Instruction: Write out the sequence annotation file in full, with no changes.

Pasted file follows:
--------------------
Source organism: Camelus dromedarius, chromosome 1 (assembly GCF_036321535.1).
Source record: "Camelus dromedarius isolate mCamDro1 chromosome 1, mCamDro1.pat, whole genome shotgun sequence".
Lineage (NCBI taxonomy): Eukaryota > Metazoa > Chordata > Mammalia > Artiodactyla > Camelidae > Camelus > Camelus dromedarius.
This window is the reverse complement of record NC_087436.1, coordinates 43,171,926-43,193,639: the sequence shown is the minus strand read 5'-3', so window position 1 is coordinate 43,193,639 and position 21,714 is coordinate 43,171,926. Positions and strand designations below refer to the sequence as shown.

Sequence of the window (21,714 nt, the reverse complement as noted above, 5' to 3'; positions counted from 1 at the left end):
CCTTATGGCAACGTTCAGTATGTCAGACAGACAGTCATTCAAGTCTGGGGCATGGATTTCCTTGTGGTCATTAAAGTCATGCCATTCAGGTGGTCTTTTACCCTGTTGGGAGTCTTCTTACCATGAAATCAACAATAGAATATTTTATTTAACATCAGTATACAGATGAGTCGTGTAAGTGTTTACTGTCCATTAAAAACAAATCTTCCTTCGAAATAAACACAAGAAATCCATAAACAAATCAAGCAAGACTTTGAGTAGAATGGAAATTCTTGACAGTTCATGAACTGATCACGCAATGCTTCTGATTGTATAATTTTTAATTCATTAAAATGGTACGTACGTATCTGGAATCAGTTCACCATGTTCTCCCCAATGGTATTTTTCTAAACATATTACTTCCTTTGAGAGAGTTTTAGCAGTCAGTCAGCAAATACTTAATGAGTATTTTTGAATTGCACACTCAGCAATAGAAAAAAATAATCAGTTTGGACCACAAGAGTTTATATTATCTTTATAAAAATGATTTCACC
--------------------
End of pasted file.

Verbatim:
Source organism: Camelus dromedarius, chromosome 1 (assembly GCF_036321535.1).
Source record: "Camelus dromedarius isolate mCamDro1 chromosome 1, mCamDro1.pat, whole genome shotgun sequence".
Lineage (NCBI taxonomy): Eukaryota > Metazoa > Chordata > Mammalia > Artiodactyla > Camelidae > Camelus > Camelus dromedarius.
This window is the reverse complement of record NC_087436.1, coordinates 43,171,926-43,193,639: the sequence shown is the minus strand read 5'-3', so window position 1 is coordinate 43,193,639 and position 21,714 is coordinate 43,171,926. Positions and strand designations below refer to the sequence as shown.

Sequence of the window (21,714 nt, the reverse complement as noted above, 5' to 3'; positions counted from 1 at the left end):
CCTTATGGCAACGTTCAGTATGTCAGACAGACAGTCATTCAAGTCTGGGGCATGGATTTCCTTGTGGTCATTAAAGTCATGCCATTCAGGTGGTCTTTTACCCTGTTGGGAGTCTTCTTACCATGAAATCAACAATAGAATATTTTATTTAACATCAGTATACAGATGAGTCGTGTAAGTGTTTACTGTCCATTAAAAACAAATCTTCCTTCGAAATAAACACAAGAAATCCATAAACAAATCAAGCAAGACTTTGAGTAGAATGGAAATTCTTGACAGTTCATGAACTGATCACGCAATGCTTCTGATTGTATAATTTTTAATTCATTAAAATGGTACGTACGTATCTGGAATCAGTTCACCATGTTCTCCCCAATGGTATTTTTCTAAACATATTACTTCCTTTGAGAGAGTTTTAGCAGTCAGTCAGCAAATACTTAATGAGTATTTTTGAATTGCACACTCAGCAATAGAAAAAAATAATCAGTTTGGACCACAAGAGTTTATATTATCTTTATAAAAATGATTTCACC